Tuesday, 3 December 2013

Pakistan is Practicing Austerity Economics



Pakistan is Practicing Austerity Economics

Some of my economist friends still insist that we are not practicing austerity economics. Once again let us try to understand.

Austerity is the mindless approach to containment of a fiscal problem. A fiscal adjustment often is necessary in an economy. The austerity approach is to rush the adjustment without a focus on the reform that might address the deeper structural issues that are driving the fiscal problem. Often the rush to meet fiscal targets leads to cuts in expenditure for the development and maintenance of society’s capital –physical, social and human. In that sense it places an excessive hardship on the country.

Pakistan has had a fiscal problem for the last 30 years and has failed to address it. Why?

Because the Pakistani economics amounts to what I call fiscal arithmetic.
These analysts see the budget only as expenditures minus taxation. The only thing that matters to the proponents of fiscal arithmetic is the dream of reaching a deficit number of 4% of GDP. Quick and ill-thought out measures are cited to support these cuts. The impact of these measures on economic growth, productivity and employment does not concern the proponents of fiscal arithmetic.

The most important focus for the last 30 years has been revenue collection. Ambitious targets are set with arbitrary taxes (Surcharges, one time levies, excises of all kinds). For this they dream up all manner of distortive taxes on mobiles, education, travel, imports etc.  Their grounds are that anything but subsistence farming is luxury goods. They do not see that a working economy required mobiles, education, travel and imports. They also do not see that revenue increases also require a vibrant economy. On a lackluster economy, it is probably better not to seek large revenue increases.

When revenue targets are missedm they look to expenditure control. Sounds great but how does that happen? The Finance Ministry is famous for choking off funding for development and other non-wage expenditures because salaries cannot be reduced. In fact, bureaucrats want to increase their salaries. So what is left is nonwage expenditures where, computers, stationary, research, maintenance are cut. The result is productive activity falls.

MOF has does cuts blindly. Quarterly targets are met arbitrarily. Expenditure releases are slowed down either through interventions of Financial Advisors that are MOF emissaries in every ministry, or by MOF slowing down the writing of checks. As a result, project work is slowed down often piling contractor penalties and other cost overruns. Through senseless budget management, MOF slows down productivity and growth.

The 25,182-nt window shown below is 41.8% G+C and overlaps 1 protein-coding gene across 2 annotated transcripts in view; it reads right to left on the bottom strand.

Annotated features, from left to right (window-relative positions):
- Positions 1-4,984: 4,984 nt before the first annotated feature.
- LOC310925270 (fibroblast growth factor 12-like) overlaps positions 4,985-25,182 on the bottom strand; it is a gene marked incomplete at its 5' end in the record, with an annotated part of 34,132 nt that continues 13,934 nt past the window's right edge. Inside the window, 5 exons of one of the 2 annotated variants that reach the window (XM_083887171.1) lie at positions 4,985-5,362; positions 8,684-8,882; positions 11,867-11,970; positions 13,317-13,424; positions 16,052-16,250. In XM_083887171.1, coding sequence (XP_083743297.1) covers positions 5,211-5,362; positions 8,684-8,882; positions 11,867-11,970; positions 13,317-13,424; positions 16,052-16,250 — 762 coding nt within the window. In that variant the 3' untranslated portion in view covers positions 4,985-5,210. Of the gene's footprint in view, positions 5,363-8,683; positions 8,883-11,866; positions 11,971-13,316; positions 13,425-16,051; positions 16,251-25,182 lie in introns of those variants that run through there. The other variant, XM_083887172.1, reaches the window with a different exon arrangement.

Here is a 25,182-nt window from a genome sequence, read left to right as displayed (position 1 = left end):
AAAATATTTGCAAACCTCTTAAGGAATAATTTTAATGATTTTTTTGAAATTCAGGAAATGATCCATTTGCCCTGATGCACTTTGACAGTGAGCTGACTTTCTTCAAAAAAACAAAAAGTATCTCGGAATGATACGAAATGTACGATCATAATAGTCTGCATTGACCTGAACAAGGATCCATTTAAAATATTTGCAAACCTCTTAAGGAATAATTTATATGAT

The Ministry of Finance Examine (MOF) always proudly proclaims that all non-wage expenditure are being cut. Is starving PSEs and universities of working capital something to cheer?

As an example consider electricity. The government fails to price energy properly. It refuses to have professional regulatory bodies or allow a market determined price to evolve. As the owner of the discos it has an obligation it run them well. But the concerned ministry has no interest in professionalizing management or running the discos efficiently. Instead, employment is excessive and positions are sold for corruption gains.

Furthermore, the government has made rent seeking commitments to industry and the IPPs.

The losses emanating from these structural problems (mainly from the poor governance) in the power sector have to be picked up somewhere. If the government does not want reform, my contention to the then FM was you must pay. His response, what about the budget? 

Good question! Here is where austerity comes in. If the MOF does not pay, it leads to circular debt. The circular debt chokes up the system which in turn causes load shedding and eventually slows down growth.So either hasten the reform or pay up!

This vicious cycle cost the economy a loss of 2-3% on our annual growth rate. Rough estimates would suggest that about 800,000 jobs were lost. No effort was made to understand either the nature of the problem or to address the human and the organizational capital in the power sector.

What needed to be done was to lead with reform. MOF should be paying the bills to keep the economy going while a Ministry of Reform under the close guidance of the cabinet and the PM should be monitoring deep structural reform in the sector. In other words a transparent reform process has to be built up and our political leaders forced to develop an attention span for it.

This reform may not be cheap. On the contrary such reform may require funding for activities like golden handshakes. Building better management control systems, building technology, making postponed maintenance. Certainly that will be at odds with fiscal arithmetic and austerity.

Our energy shortage is partly artificial caused by fiscal arithmetic and partly by a bureaucratic system that lacks capacity and the ability to manage complex systems such as energy.

So are our problems with railways, PIA, universities etc. All these assets are poorly managed in need of reform but current austerity economics will not allow it.  

Mindless budgetary targets not embedded in reform is what eats away productivity and growth. And that is austerity.  Austerity creates an economy of shortages as in Pakistan.

What they forget is that in a growing economy adjustment
is are easier. But thinking growth requires economics not fiscal arithmetic.